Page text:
Kubo and the Two strings is a spectacular action-adventure with a powerful message about the magic of storytelling and memory. Kubo and the Two strings is a spectacular action-adventure with a powerful message about the magic of storytelling and memory.
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VUE REVIEWS: Kubo and the Two Strings

Everyone's been talking about Laika's mesmerising new stop-motion fantasy, but does Kubo and the Two Strings live up to the hype? Oh yes, it does – and then some, says our reviewer.

Words Abigail Chandler


Before the animated prologue that kicks off Kubo and the Two Strings ends, you already know you’re watching a very strong contender for the Best Animated Film Oscar.

As a beautifully-crafted stop-motion woman sits in a boat, battling for survival in a partially computer-generated ocean, you’ll feel the film get its claws into you – and they’ll stay there for the next 100 minutes.

The woman in the boat is the mother of the young Kubo (Game of Thrones’ Art Parkinson). The pair are hiding from Kubo’s evil grandfather, the Moon King (voiced by Ralph Fiennes), who stole Kubo's left eye and wants to get hold of the remaining one. After failing to heed a warning from his mother to never stay out past dark, Kubo finds himself on the run with only his monkey protector (voiced by Charlize Theron) and a forgetful samurai warrior/beetle (Matthew McConaughey) to keep him safe.
Kubo and the Two Strings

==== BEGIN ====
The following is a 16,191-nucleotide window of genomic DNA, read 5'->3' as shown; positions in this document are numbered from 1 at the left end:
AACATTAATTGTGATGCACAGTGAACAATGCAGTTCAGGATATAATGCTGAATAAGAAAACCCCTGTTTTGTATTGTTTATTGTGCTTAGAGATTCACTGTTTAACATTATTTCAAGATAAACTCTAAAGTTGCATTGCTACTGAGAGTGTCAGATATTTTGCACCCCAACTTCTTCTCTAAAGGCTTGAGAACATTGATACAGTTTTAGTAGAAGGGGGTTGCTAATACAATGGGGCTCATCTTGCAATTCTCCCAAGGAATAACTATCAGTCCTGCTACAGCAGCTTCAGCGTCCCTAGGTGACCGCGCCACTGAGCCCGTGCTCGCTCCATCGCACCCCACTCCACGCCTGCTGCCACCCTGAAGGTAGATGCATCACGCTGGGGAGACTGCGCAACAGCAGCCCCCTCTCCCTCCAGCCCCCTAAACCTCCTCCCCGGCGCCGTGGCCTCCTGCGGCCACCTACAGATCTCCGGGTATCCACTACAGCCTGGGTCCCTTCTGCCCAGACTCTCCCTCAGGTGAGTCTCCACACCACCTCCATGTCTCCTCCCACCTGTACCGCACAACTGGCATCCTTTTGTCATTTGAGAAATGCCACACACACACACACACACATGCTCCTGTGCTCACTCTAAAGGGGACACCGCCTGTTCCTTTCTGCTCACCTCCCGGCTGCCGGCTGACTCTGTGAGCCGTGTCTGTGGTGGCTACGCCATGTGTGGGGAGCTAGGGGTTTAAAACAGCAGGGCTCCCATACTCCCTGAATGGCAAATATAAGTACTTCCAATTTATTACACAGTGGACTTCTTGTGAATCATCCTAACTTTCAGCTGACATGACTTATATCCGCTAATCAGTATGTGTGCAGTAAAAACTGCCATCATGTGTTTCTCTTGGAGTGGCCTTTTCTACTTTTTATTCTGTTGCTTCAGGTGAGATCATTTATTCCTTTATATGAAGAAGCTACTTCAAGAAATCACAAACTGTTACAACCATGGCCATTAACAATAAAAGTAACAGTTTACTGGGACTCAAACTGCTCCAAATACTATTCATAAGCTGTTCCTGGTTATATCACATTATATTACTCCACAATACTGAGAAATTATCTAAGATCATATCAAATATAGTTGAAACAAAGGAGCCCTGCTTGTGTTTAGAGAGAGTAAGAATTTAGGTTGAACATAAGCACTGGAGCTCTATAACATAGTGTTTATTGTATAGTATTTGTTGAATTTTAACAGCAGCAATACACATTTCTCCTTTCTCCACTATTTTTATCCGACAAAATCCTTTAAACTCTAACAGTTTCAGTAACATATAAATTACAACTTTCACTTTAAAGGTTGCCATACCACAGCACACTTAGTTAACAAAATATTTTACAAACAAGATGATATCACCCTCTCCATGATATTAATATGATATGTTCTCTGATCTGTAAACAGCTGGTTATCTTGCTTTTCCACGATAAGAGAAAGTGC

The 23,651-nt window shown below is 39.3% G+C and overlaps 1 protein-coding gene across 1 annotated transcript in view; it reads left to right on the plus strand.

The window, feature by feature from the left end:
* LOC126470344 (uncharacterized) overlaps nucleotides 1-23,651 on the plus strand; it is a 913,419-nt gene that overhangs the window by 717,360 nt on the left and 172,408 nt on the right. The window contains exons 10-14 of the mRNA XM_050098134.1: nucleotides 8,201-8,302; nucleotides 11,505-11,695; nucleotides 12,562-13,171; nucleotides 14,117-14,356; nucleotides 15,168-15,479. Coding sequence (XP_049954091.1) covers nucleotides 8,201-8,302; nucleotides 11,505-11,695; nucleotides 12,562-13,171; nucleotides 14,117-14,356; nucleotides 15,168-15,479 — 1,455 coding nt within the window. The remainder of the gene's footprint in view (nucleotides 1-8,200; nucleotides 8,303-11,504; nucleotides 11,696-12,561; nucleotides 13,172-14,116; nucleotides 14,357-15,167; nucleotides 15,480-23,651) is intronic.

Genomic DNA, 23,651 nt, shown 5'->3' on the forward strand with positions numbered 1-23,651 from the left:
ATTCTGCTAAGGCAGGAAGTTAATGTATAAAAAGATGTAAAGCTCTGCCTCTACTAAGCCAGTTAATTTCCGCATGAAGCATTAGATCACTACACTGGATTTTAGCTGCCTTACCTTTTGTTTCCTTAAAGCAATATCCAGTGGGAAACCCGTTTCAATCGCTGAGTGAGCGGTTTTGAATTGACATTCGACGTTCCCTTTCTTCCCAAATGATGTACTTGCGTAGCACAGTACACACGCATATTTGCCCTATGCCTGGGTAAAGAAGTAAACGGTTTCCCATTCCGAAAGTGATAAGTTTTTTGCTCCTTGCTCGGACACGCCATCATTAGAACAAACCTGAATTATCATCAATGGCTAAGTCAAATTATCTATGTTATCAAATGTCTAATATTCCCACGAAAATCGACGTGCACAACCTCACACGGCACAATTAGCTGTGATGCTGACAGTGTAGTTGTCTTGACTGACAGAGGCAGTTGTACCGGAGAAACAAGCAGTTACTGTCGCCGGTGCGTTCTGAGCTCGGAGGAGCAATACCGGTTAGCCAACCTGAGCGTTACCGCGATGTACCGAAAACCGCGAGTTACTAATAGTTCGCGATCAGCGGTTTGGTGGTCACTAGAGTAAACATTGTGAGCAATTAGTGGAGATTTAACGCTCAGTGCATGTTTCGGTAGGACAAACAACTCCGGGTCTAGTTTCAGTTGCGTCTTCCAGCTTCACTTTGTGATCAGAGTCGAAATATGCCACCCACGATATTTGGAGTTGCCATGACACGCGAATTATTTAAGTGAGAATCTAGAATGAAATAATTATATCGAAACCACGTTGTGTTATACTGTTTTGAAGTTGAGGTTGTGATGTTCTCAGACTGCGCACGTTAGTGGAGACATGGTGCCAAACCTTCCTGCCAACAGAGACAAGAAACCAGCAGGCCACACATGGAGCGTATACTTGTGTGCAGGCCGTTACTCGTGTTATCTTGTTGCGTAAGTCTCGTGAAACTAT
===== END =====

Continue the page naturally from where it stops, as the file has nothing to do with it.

Kubo and the Two Strings immerses you in a fantastical version of ancient Japan, where none of the locals bat an eyelid at the fact that Kubo can make and animate origami figures to act out his stories through the power of his magical guitar. If you’ve been brought up on Disney films, you might be alarmed at the scarier aspects of Kubo and the brutal realism that creeps in at its edges. This is not a film that shies away from things that are unsettling, as you’d expect from the makers of the creepy Coraline. But alongside its darker aspects, it’s got some terrific action set-pieces and big laughs. McConaughey is hilarious as the well-meaning but largely inept Beetle, while Theron is a substantial action heroine even in the guise of a stop-motion monkey. Most importantly, Kubo is a touching and immensely likeable lead.

Kubo and the Two Strings is visually stunning and works brilliantly in 3D, allowing you to take in all the incredible stop-motion and CGI details. But as well as being a spectacular action-adventure, it’s a moving film with a powerful message about the magic of storytelling and memory. Even this grown-up reviewer found herself holding her breath during fight sequences and shedding a tear from time to time.